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Meaty Monday: Pig Nutrition 101

Meaty Monday: Pig Nutrition 101
This post was written by Russell Johnson from Sidney MT.  Ben Johnson, Russell's grandson, submitted the post for our last Meaty Monday feature.  Ben and his wife Karli are Montana Farm Bureau members in Richland County and now run the family feed business started by Russell.  Russell has been heavily involved in the hog and feed industry since he graduated from Montana State College in 1958. He operated his own farrow to finish operation with his two sons Craig and Calvin for 30 plus years. When he started he saw the drastic improvements proper nutrition had on his operation. At the time there was a lack of availability for quality feed so he joined Triple F feeds, the leaders of hog nutrition at the time, and quickly rose to the state manager position in the company. The hogs are now all gone from the Johnson operation and most of his former territory, but Russell stayed in the feed industry and started his own feed business focusing on quality cattle supplements and just a little hog feed to local producers.
Ben and Karli with their son Brooks. 
A profitable swine enterprise depends upon the proper nutrition of the hog in each phase of production.  In fact 60 to 80% of the total cost of producing hogs is feed.  Pigs convert feed into edible meat more efficiently than other four legged animals.   
Five or more rations are usually required in a complete farrow-to-finish hog operation.  The basic ones are bred sow in gestation, nursing sow during lactation, commercially prepared prestarter, fed to pigs weighing 5-20 pounds, starter rations for pigs weighing 20-40 pounds, grower rations for pigs weighing 40-120 pounds, and finishing rations for pigs weighing 120 pounds to market weight.   Boars are usually fed the sow ration.  
Sows and gilts should be either hand fed or limit fed during pregnancy.  Overfeeding sows may result in small litters because of higher embryo mortality, and adds to the feed costs per pig weaned.  It also shortens the productive life of sows.  Boars should be hand fed if possible, so they do not get to heavy. Real young pigs may develop iron deficiency before they are old enough to eat a creep ration.  This can be prevented by giving them an iron shot at 2-5 days of age.  
Swine rations, whether bought or mixed on the farm, should contain 60-85% grain for energy.   The main grains to be used are corn, barley, oats, and wheat. Corn is the cereal grain of choice but the grains raised locally can be used.   A prepared complete mixed or pelleted feed can also be obtained from a local feed dealer.   For satisfactory rate of gain and reproduction rates, grains need to be supplemented with protein, vitamins, macro and trace minerals. Balancing supplements can be purchased from a feed supplier in concentrate form, which includes the protein. The most common protein source for hogs is soybean meal, raw soybeans need to be heat processed before they can be fed to pigs because of the Trypsin inhibitor properties of soybeans.  If planning on feeding local proteins like: field peas, alfalfa meal, canola meal and linseed meal; more attention needs to be paid to the minerals and amino acid composition of the diet. Most importantly; clean, fresh water is the most important nutrient for all swine. Salt should normally be included in all swine rations at levels from 0.25 to .50% unless your water is high in salts.  Lastly, do not ever feed blighted, moldy, or ergot-infested feed to hogs.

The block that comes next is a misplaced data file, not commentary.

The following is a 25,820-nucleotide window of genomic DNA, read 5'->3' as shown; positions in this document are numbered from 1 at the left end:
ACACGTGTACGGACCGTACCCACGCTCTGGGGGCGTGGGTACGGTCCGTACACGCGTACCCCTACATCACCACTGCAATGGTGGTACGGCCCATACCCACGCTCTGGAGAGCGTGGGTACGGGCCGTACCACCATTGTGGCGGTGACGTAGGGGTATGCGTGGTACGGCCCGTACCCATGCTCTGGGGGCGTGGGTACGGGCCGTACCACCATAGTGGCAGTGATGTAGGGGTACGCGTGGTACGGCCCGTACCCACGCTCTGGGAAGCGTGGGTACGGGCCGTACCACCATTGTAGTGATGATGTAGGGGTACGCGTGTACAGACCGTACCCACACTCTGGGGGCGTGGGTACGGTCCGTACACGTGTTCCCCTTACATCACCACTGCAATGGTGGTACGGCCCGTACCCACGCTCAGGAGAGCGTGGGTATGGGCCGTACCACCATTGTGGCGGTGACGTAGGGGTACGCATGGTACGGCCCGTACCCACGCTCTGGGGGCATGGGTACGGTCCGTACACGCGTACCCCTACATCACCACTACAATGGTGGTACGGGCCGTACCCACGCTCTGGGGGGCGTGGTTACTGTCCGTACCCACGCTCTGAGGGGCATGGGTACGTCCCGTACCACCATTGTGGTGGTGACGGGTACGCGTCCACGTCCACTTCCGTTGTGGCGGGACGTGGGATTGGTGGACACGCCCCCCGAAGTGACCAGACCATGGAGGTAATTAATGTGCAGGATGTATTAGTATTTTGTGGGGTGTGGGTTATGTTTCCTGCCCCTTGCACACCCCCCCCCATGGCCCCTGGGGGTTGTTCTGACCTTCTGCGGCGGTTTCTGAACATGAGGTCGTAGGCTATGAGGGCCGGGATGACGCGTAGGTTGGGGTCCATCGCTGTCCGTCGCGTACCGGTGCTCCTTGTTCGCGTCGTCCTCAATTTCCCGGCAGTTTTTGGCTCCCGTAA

As you can tell from Russel's post, nutrition is a critical component to raising a healthy, lean cut of meat for your family to enjoy.  Hopefully you and your family have had ample opportunity to enjoy National Pork Month.  We've enjoyed drooling over all the delicious pork recipes and trying to decide which ones to share with you!  Check out our last recipe below. And until next #Porktober...keep calm and eat bacon.

Ranch Porkchops

  • 2-3 Pork Chops
  • 1 can cream of mushroom soup
  • 1 soup can milk
  • 1 package hidden valley ranch
  • Salt & pepper for taste
Cook in slow cooker for 4 hours on high or in pressure cooker for 45 minutes
Serve with mashed potatoes and corn, enjoy!



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